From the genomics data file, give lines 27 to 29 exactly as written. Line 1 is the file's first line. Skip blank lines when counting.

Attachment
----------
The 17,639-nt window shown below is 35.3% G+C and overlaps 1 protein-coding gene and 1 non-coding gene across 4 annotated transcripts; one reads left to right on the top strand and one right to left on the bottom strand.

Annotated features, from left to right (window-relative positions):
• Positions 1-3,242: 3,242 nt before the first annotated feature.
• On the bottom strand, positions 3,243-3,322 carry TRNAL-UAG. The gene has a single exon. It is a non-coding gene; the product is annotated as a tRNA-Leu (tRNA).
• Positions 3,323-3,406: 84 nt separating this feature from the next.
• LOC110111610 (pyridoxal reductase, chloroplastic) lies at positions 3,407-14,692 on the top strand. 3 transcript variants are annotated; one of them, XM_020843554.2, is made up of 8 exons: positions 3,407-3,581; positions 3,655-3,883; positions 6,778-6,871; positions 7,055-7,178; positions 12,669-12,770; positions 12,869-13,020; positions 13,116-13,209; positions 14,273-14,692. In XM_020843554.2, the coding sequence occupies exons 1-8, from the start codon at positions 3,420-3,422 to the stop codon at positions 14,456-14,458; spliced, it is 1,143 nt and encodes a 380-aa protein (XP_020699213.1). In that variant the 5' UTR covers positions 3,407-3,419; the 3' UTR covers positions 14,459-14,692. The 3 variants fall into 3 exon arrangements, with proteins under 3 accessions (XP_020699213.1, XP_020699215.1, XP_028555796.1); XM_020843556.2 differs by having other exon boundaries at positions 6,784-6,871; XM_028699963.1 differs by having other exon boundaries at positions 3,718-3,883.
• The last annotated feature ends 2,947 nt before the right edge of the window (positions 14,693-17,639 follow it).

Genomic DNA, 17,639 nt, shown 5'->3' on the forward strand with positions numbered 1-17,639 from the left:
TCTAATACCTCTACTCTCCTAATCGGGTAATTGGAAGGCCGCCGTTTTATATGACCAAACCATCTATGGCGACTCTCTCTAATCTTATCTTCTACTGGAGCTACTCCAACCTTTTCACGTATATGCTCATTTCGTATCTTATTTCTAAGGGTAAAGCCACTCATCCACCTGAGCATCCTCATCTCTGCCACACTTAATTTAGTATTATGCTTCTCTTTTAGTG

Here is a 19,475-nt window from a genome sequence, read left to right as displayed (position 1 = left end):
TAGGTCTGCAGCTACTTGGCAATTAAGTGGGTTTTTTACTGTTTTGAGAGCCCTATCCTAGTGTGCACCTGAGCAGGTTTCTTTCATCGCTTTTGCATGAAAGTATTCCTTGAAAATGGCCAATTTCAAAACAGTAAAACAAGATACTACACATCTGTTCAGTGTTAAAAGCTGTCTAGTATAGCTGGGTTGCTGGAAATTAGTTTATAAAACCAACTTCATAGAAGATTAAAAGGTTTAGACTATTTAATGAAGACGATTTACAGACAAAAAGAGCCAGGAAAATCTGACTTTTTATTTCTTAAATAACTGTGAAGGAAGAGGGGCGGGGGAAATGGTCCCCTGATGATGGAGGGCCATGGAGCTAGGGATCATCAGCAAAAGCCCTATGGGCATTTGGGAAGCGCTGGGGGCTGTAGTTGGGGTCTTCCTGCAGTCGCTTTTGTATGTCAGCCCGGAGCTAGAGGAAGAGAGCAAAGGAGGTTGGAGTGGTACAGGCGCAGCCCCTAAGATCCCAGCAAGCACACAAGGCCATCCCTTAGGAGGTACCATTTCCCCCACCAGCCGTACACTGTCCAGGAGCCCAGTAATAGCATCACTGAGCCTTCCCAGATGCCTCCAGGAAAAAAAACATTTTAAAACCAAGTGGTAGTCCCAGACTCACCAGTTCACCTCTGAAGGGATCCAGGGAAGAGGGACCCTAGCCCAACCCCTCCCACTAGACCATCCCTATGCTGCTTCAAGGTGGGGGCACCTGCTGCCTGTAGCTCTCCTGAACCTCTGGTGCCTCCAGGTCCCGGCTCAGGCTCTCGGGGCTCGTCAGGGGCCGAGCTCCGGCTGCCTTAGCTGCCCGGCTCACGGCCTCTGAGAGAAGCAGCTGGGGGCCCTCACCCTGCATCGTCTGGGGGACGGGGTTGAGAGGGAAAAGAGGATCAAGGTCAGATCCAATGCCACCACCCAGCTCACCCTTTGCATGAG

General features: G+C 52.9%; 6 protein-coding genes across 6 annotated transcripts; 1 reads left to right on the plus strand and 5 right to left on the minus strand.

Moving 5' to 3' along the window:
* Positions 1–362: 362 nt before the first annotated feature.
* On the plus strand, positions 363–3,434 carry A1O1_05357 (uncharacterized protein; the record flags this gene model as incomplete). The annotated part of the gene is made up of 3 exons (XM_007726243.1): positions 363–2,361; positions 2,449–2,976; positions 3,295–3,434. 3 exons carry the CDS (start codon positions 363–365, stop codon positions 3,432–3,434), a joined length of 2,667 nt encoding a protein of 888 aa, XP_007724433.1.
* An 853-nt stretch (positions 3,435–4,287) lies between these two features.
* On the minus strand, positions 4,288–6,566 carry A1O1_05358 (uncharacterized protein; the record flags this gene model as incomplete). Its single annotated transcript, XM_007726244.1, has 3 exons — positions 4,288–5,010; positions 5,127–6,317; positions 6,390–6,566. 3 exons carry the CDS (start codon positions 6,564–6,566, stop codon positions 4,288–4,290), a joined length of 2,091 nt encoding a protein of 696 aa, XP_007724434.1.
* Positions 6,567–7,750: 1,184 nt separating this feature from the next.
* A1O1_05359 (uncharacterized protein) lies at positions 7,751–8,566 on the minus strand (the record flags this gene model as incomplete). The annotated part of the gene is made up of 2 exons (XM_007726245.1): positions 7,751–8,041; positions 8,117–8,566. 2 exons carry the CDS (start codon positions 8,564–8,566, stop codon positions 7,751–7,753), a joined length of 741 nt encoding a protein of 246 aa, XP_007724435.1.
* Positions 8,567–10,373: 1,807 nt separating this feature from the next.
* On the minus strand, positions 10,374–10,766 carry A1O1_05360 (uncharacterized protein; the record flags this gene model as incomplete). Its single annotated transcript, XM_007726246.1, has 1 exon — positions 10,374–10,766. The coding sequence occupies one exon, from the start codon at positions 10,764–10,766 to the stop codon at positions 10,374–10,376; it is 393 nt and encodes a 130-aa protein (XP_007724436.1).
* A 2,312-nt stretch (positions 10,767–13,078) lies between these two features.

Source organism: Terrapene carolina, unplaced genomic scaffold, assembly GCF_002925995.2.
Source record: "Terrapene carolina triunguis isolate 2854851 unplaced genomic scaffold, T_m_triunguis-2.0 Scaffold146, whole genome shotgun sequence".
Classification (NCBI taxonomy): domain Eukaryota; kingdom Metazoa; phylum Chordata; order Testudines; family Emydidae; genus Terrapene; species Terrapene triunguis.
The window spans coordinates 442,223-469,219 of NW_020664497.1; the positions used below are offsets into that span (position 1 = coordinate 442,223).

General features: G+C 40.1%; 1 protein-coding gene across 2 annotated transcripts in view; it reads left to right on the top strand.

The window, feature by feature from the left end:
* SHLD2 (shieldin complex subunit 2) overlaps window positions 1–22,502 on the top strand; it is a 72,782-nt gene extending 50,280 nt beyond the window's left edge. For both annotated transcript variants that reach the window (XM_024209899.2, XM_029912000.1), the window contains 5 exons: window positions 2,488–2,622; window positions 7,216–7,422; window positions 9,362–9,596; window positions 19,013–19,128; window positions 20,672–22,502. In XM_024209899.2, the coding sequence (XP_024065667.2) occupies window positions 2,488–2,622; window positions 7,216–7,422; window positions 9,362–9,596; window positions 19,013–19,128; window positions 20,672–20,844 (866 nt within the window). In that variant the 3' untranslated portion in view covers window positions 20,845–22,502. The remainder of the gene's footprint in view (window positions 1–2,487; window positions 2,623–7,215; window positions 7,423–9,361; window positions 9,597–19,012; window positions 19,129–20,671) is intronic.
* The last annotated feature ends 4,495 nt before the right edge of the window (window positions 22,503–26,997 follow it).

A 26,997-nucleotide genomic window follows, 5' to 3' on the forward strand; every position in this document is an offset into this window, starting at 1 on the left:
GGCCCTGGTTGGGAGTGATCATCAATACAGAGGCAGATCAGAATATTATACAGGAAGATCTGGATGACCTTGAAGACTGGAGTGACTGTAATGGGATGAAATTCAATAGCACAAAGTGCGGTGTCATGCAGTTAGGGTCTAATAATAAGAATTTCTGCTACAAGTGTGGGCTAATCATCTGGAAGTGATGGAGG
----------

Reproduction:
General features: G+C 40.1%; 1 protein-coding gene across 2 annotated transcripts in view; it reads left to right on the top strand.

The window, feature by feature from the left end:
* SHLD2 (shieldin complex subunit 2) overlaps window positions 1–22,502 on the top strand; it is a 72,782-nt gene extending 50,280 nt beyond the window's left edge. For both annotated transcript variants that reach the window (XM_024209899.2, XM_029912000.1), the window contains 5 exons: window positions 2,488–2,622; window positions 7,216–7,422; window positions 9,362–9,596; window positions 19,013–19,128; window positions 20,672–22,502. In XM_024209899.2, the coding sequence (XP_024065667.2) occupies window positions 2,488–2,622; window positions 7,216–7,422; window positions 9,362–9,596; window positions 19,013–19,128; window positions 20,672–20,844 (866 nt within the window). In that variant the 3' untranslated portion in view covers window positions 20,845–22,502. The remainder of the gene's footprint in view (window positions 1–2,487; window positions 2,623–7,215; window positions 7,423–9,361; window positions 9,597–19,012; window positions 19,129–20,671) is intronic.